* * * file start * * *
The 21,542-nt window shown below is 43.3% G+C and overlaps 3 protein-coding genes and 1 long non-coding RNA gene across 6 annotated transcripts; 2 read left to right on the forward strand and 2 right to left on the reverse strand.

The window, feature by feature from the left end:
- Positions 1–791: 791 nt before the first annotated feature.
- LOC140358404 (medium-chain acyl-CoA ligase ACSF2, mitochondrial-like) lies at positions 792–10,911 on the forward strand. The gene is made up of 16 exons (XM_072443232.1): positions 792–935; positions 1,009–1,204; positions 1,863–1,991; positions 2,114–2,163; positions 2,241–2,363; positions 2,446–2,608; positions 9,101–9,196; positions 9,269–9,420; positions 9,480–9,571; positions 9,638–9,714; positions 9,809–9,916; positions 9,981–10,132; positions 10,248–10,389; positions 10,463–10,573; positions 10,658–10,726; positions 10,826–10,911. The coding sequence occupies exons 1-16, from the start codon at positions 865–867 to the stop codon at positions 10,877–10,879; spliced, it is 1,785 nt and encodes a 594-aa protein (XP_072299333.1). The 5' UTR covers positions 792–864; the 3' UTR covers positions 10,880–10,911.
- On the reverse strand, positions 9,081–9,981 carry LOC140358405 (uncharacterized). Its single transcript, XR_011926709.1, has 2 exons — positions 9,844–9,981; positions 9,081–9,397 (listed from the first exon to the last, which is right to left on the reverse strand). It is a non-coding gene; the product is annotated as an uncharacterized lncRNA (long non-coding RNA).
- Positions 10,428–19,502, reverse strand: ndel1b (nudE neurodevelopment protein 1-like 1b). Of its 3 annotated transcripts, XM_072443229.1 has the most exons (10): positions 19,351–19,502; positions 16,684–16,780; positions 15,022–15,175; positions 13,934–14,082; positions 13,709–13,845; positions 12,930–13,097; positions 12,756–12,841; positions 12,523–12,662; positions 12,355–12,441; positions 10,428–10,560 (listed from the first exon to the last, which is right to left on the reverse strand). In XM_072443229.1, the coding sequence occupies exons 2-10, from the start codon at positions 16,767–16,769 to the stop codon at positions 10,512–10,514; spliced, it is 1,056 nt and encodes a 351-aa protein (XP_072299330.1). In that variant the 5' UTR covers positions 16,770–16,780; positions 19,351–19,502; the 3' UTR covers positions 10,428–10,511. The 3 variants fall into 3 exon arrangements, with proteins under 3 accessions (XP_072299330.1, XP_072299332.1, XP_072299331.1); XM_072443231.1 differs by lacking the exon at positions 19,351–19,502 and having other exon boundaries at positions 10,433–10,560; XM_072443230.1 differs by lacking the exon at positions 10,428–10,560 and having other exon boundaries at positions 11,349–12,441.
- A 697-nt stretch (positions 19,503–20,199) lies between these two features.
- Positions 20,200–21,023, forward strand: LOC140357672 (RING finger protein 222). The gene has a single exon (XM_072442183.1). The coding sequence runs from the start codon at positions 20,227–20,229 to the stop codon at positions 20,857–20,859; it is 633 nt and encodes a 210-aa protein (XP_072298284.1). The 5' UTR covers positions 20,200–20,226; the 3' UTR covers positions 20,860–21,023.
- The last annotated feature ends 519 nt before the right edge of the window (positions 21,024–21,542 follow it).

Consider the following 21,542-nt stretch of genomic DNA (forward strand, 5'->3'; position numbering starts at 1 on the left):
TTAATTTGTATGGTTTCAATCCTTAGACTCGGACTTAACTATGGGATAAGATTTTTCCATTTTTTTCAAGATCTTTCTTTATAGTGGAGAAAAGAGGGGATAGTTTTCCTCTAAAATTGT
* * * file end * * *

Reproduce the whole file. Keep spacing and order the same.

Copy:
The 21,542-nt window shown below is 43.3% G+C and overlaps 3 protein-coding genes and 1 long non-coding RNA gene across 6 annotated transcripts; 2 read left to right on the forward strand and 2 right to left on the reverse strand.

The window, feature by feature from the left end:
- Positions 1–791: 791 nt before the first annotated feature.
- LOC140358404 (medium-chain acyl-CoA ligase ACSF2, mitochondrial-like) lies at positions 792–10,911 on the forward strand. The gene is made up of 16 exons (XM_072443232.1): positions 792–935; positions 1,009–1,204; positions 1,863–1,991; positions 2,114–2,163; positions 2,241–2,363; positions 2,446–2,608; positions 9,101–9,196; positions 9,269–9,420; positions 9,480–9,571; positions 9,638–9,714; positions 9,809–9,916; positions 9,981–10,132; positions 10,248–10,389; positions 10,463–10,573; positions 10,658–10,726; positions 10,826–10,911. The coding sequence occupies exons 1-16, from the start codon at positions 865–867 to the stop codon at positions 10,877–10,879; spliced, it is 1,785 nt and encodes a 594-aa protein (XP_072299333.1). The 5' UTR covers positions 792–864; the 3' UTR covers positions 10,880–10,911.
- On the reverse strand, positions 9,081–9,981 carry LOC140358405 (uncharacterized). Its single transcript, XR_011926709.1, has 2 exons — positions 9,844–9,981; positions 9,081–9,397 (listed from the first exon to the last, which is right to left on the reverse strand). It is a non-coding gene; the product is annotated as an uncharacterized lncRNA (long non-coding RNA).
- Positions 10,428–19,502, reverse strand: ndel1b (nudE neurodevelopment protein 1-like 1b). Of its 3 annotated transcripts, XM_072443229.1 has the most exons (10): positions 19,351–19,502; positions 16,684–16,780; positions 15,022–15,175; positions 13,934–14,082; positions 13,709–13,845; positions 12,930–13,097; positions 12,756–12,841; positions 12,523–12,662; positions 12,355–12,441; positions 10,428–10,560 (listed from the first exon to the last, which is right to left on the reverse strand). In XM_072443229.1, the coding sequence occupies exons 2-10, from the start codon at positions 16,767–16,769 to the stop codon at positions 10,512–10,514; spliced, it is 1,056 nt and encodes a 351-aa protein (XP_072299330.1). In that variant the 5' UTR covers positions 16,770–16,780; positions 19,351–19,502; the 3' UTR covers positions 10,428–10,511. The 3 variants fall into 3 exon arrangements, with proteins under 3 accessions (XP_072299330.1, XP_072299332.1, XP_072299331.1); XM_072443231.1 differs by lacking the exon at positions 19,351–19,502 and having other exon boundaries at positions 10,433–10,560; XM_072443230.1 differs by lacking the exon at positions 10,428–10,560 and having other exon boundaries at positions 11,349–12,441.
- A 697-nt stretch (positions 19,503–20,199) lies between these two features.
- Positions 20,200–21,023, forward strand: LOC140357672 (RING finger protein 222). The gene has a single exon (XM_072442183.1). The coding sequence runs from the start codon at positions 20,227–20,229 to the stop codon at positions 20,857–20,859; it is 633 nt and encodes a 210-aa protein (XP_072298284.1). The 5' UTR covers positions 20,200–20,226; the 3' UTR covers positions 20,860–21,023.
- The last annotated feature ends 519 nt before the right edge of the window (positions 21,024–21,542 follow it).

Consider the following 21,542-nt stretch of genomic DNA (forward strand, 5'->3'; position numbering starts at 1 on the left):
TTAATTTGTATGGTTTCAATCCTTAGACTCGGACTTAACTATGGGATAAGATTTTTCCATTTTTTTCAAGATCTTTCTTTATAGTGGAGAAAAGAGGGGATAGTTTTCCTCTAAAATTGT